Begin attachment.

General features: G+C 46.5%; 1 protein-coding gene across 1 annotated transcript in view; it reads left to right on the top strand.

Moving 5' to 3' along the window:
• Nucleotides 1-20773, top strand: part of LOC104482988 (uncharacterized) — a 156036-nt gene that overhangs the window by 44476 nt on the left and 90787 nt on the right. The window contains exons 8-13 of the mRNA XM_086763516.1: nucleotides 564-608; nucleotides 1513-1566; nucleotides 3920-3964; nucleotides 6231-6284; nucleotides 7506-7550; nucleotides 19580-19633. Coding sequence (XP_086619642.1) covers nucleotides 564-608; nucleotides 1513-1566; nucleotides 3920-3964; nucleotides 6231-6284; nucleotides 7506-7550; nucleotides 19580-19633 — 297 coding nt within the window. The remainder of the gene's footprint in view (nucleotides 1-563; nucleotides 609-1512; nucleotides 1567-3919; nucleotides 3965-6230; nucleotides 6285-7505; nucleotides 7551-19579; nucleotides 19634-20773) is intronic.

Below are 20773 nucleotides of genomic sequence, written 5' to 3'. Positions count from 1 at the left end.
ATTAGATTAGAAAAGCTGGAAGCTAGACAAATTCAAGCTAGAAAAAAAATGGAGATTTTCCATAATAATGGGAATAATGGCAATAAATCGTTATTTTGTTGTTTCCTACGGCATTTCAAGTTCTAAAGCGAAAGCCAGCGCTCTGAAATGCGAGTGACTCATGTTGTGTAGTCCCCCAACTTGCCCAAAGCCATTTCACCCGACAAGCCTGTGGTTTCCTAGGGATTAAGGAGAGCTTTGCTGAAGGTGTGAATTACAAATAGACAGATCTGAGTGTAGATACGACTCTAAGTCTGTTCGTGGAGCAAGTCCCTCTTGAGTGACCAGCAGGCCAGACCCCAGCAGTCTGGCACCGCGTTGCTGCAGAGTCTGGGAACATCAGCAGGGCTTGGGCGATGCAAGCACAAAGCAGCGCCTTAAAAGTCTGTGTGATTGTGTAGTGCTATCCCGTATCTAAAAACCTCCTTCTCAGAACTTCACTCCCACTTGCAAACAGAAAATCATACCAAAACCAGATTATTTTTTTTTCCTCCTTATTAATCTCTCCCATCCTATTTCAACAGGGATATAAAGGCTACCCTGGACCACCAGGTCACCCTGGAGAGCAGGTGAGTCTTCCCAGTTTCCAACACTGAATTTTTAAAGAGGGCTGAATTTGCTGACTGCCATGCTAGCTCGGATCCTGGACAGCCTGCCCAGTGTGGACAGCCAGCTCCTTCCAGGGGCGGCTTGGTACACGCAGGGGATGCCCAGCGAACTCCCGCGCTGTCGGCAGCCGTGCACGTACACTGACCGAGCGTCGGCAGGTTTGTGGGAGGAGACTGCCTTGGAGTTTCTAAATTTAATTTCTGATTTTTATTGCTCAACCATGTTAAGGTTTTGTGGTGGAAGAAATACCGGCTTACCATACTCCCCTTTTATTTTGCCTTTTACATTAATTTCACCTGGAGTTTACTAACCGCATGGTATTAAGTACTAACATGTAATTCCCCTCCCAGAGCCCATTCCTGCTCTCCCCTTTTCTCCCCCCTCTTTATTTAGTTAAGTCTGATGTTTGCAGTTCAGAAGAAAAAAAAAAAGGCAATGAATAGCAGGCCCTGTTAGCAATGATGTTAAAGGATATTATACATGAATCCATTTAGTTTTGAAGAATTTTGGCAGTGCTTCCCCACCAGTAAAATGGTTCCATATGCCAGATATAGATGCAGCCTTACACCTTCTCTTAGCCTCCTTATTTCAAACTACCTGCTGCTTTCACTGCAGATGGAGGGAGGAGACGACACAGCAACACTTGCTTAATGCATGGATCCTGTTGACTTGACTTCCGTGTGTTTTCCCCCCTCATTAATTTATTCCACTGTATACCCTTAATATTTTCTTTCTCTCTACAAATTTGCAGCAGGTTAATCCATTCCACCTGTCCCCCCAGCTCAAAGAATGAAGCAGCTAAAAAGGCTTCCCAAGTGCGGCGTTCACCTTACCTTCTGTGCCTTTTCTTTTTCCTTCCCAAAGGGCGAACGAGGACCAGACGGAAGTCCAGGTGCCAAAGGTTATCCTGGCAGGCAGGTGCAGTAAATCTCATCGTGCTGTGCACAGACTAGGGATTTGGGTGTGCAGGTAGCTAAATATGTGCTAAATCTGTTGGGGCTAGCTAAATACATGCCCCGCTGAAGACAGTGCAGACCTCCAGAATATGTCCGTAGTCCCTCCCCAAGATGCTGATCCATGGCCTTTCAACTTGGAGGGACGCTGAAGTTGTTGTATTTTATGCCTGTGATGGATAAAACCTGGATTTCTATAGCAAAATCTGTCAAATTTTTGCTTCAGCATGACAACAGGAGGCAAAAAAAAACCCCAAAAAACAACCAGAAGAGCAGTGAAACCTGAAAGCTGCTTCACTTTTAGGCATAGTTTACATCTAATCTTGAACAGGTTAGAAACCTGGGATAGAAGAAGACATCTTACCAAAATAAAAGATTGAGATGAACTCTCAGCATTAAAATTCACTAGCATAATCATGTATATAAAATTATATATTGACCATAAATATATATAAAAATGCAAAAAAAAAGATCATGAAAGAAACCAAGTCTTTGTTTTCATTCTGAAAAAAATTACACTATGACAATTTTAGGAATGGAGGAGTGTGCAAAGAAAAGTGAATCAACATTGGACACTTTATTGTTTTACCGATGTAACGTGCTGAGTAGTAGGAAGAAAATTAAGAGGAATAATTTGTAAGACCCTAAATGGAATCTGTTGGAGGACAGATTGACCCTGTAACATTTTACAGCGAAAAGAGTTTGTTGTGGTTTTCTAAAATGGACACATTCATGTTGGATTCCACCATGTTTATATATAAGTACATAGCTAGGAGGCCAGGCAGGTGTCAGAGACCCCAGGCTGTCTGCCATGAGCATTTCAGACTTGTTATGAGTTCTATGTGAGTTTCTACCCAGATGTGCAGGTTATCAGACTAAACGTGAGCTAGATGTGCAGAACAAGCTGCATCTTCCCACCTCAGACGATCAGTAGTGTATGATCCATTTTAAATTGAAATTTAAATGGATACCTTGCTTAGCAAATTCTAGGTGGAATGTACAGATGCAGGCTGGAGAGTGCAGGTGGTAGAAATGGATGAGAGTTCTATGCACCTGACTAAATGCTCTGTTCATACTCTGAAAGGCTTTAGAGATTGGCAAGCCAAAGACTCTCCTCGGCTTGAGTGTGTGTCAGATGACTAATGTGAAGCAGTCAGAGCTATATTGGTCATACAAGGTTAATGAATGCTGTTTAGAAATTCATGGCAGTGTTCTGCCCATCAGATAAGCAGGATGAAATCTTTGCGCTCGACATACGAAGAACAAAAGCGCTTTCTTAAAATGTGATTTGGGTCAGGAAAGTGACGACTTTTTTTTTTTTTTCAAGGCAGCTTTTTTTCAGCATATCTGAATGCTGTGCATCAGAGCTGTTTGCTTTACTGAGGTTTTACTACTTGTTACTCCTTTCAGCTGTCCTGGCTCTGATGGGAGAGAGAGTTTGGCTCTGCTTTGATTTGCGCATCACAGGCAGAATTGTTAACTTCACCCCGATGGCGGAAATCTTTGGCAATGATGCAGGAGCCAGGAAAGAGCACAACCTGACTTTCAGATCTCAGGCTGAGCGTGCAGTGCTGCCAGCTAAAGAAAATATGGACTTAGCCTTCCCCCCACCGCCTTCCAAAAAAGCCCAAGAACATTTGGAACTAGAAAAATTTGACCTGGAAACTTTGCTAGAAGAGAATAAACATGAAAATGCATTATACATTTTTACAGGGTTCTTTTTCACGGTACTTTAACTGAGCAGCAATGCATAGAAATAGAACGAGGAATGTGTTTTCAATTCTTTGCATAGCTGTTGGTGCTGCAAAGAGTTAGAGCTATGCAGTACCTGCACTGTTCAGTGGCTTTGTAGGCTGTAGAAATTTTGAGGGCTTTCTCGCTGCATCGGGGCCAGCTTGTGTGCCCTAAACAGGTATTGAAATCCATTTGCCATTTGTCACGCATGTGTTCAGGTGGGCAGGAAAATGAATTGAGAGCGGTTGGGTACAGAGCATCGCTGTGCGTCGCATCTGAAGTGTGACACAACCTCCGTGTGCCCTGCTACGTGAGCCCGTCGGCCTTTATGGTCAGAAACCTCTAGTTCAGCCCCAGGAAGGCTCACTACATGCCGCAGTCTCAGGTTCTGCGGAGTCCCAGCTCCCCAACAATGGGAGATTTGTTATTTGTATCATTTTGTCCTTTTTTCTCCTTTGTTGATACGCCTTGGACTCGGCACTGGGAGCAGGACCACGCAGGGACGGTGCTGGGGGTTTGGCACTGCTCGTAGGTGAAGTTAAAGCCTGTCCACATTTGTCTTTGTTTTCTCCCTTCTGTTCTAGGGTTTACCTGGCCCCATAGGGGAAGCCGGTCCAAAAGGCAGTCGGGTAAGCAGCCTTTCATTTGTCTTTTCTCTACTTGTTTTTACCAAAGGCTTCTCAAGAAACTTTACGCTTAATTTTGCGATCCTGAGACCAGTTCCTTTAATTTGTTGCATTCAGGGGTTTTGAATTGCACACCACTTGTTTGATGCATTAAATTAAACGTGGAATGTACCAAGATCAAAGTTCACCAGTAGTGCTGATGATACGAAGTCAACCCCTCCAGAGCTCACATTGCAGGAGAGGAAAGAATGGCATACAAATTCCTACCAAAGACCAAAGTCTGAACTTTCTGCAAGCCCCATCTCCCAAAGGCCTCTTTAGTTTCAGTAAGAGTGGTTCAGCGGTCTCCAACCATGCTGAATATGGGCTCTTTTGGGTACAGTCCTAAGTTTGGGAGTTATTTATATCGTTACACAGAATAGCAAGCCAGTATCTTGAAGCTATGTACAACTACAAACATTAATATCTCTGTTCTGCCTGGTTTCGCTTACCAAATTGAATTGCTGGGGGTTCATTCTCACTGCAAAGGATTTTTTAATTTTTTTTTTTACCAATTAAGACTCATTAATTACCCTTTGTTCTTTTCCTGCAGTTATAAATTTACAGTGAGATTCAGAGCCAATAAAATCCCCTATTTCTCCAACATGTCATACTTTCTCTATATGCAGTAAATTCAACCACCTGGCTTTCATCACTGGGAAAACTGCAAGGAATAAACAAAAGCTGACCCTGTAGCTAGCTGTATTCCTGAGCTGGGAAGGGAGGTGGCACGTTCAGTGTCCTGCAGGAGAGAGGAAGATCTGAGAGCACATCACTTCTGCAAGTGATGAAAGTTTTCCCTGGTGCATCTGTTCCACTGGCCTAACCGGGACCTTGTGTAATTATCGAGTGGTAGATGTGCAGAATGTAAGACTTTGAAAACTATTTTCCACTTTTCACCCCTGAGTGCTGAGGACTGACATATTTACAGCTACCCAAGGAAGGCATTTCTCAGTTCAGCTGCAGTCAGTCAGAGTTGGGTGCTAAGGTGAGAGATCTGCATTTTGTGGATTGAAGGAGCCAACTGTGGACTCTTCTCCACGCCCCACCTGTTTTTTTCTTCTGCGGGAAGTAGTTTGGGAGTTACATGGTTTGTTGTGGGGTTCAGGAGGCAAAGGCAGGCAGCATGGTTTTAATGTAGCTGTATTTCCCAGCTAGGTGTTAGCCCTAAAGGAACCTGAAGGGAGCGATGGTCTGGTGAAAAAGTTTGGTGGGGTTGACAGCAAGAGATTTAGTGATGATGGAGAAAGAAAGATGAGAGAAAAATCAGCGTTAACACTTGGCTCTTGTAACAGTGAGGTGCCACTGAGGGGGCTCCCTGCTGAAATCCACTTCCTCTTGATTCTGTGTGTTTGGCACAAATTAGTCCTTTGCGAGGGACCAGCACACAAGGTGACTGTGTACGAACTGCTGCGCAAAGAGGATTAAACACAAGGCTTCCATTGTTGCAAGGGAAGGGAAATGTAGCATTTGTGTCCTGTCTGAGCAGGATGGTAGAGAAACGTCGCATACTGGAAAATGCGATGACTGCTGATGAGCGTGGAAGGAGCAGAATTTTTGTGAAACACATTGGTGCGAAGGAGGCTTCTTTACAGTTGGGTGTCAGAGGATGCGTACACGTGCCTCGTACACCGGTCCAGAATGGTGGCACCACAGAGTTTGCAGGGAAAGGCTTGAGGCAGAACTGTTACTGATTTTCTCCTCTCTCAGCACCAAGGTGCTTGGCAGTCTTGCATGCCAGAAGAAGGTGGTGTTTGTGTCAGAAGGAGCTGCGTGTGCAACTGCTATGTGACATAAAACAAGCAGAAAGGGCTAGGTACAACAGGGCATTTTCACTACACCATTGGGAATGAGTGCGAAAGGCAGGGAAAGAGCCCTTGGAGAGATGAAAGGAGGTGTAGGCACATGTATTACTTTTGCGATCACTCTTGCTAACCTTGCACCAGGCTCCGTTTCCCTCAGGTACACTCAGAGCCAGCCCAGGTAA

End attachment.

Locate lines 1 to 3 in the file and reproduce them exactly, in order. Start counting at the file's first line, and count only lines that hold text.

General features: G+C 46.5%; 1 protein-coding gene across 1 annotated transcript in view; it reads left to right on the top strand.

Moving 5' to 3' along the window:
• Nucleotides 1-20773, top strand: part of LOC104482988 (uncharacterized) — a 156036-nt gene that overhangs the window by 44476 nt on the left and 90787 nt on the right. The window contains exons 8-13 of the mRNA XM_086763516.1: nucleotides 564-608; nucleotides 1513-1566; nucleotides 3920-3964; nucleotides 6231-6284; nucleotides 7506-7550; nucleotides 19580-19633. Coding sequence (XP_086619642.1) covers nucleotides 564-608; nucleotides 1513-1566; nucleotides 3920-3964; nucleotides 6231-6284; nucleotides 7506-7550; nucleotides 19580-19633 — 297 coding nt within the window. The remainder of the gene's footprint in view (nucleotides 1-563; nucleotides 609-1512; nucleotides 1567-3919; nucleotides 3965-6230; nucleotides 6285-7505; nucleotides 7551-19579; nucleotides 19634-20773) is intronic.